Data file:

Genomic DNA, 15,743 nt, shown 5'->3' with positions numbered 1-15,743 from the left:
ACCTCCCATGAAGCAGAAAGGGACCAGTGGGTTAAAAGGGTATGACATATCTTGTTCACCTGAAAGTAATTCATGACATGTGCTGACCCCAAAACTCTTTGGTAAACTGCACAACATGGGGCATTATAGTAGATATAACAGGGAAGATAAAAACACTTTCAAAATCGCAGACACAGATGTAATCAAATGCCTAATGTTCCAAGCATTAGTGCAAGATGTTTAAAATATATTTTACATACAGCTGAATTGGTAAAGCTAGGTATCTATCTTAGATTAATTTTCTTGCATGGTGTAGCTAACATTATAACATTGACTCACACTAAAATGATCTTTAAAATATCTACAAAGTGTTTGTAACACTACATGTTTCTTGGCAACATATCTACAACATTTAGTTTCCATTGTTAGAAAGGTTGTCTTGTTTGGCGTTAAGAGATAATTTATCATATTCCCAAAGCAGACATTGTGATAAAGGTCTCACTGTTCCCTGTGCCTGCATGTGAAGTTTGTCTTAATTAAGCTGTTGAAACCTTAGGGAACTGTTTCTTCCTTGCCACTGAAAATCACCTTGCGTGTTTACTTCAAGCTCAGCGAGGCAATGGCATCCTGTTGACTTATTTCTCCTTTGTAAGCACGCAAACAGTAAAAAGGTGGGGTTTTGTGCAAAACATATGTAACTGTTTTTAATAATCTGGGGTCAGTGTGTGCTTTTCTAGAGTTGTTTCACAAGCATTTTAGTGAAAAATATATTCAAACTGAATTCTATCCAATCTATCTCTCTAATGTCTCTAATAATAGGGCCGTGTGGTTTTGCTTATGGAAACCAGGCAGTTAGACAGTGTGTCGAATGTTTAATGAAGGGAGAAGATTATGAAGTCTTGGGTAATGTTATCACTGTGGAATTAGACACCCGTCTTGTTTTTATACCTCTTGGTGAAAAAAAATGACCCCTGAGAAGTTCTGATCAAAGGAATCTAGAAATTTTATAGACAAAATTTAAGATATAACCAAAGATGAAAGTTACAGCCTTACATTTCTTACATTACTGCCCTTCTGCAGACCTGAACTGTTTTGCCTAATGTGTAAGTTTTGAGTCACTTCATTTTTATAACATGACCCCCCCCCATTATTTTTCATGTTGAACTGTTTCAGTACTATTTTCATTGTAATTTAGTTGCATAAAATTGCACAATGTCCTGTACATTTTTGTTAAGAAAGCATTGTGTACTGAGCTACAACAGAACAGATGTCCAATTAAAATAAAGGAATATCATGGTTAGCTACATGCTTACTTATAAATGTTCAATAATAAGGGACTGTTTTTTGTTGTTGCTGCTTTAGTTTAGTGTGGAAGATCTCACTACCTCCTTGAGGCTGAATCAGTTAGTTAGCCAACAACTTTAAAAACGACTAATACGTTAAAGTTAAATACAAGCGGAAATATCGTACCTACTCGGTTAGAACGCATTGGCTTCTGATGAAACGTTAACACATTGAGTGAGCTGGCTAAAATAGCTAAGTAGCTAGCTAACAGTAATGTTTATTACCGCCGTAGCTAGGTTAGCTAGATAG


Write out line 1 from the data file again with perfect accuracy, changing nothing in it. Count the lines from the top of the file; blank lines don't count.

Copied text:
Genomic DNA, 15,743 nt, shown 5'->3' with positions numbered 1-15,743 from the left: